Also thrash.

Origin of thresh

before 900; Middle English threschen, thresshen, Old English threscan; cognate with German dreschen, Gothic thriskan; akin to Dutch dorsen, Old Norse thriskja
Related formsre·thresh, verb (used with object)un·threshed, adjective
Can be confusedthrash thresh Unabridged Based on the Random House Unabridged Dictionary, © Random House, Inc. 2019

Examples from the Web for thresh

Historical Examples of thresh

  • But fortunately he came up on the surface to thresh about some more.

  • The Moujik began to thresh: from every sheaf he got a peck of grain.

    Russian Fairy Tales

    W. R. S. Ralston

  • All his optimism failed to thresh a grain of hope from the chaff of his postulations.

  • He fell with a great roar, and began to thresh about in the bushes.

  • Be sensible; stack what you can, but don't wait to thresh or grind.

    The Reckoning

    Robert W. Chambers

British Dictionary definitions for thresh



to beat or rub stalks of ripe corn or a similar crop either with a hand implement or a machine to separate the grain from the husks and straw
(tr) to beat or strike
(intr often foll by about) to toss and turn; thrash


the act of threshing

Word Origin for thresh

Old English threscan; related to Gothic thriskan, Old Norse thriskja; see thrash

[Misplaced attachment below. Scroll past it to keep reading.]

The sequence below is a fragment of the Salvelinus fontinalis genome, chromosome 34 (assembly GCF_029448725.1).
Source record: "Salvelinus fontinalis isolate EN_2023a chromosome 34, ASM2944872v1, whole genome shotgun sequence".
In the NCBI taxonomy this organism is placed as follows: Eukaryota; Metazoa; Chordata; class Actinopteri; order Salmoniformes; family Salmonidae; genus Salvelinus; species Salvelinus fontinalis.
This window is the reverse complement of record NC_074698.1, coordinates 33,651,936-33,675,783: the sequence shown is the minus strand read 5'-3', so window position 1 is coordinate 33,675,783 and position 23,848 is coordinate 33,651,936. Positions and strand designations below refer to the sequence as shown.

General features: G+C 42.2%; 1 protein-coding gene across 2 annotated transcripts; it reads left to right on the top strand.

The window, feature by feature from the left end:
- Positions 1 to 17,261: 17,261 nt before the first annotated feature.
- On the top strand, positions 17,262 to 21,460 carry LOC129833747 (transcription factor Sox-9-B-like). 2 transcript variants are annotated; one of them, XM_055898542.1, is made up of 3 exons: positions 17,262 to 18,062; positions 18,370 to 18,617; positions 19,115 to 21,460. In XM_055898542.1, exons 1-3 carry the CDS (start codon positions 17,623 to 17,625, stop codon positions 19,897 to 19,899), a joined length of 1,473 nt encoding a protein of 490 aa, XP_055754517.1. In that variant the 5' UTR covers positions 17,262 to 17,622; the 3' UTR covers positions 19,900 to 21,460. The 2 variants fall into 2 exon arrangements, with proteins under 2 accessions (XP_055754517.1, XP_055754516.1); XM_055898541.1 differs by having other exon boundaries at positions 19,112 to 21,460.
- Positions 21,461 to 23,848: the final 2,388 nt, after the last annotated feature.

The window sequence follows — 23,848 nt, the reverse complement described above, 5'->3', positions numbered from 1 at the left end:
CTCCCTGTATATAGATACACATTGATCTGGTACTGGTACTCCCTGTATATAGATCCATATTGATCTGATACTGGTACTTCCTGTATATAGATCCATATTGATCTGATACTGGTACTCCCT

Collins English Dictionary - Complete & Unabridged 2012 Digital Edition © William Collins Sons & Co. Ltd. 1979, 1986 © HarperCollins Publishers 1998, 2000, 2003, 2005, 2006, 2007, 2009, 2012

Word Origin and History for thresh

Old English þrescan, þerscan "to beat, sift grain by trampling or beating," from Proto-Germanic *threskanan "to thresh," originally "to tread, to stamp noisily" (cf. Middle Dutch derschen, Dutch dorschen, Old High German dreskan, German dreschen, Old Norse þreskja, Gothic þriskan), from PIE root *tere- "to rub, turn" (see throw).

The basic notion is of treading out wheat under foot of men or oxen, later, with the advent of the flail, the word acquired its modern extended sense of "to knock, beat, strike." The original Germanic sense is suggested by the use of the word in Romanic languages that borrowed it, e.g. Italian trescare "to prance," Old French treschier "to dance," Spanish triscar "to stamp the feet."

Online Etymology Dictionary, © 2010 Douglas Harper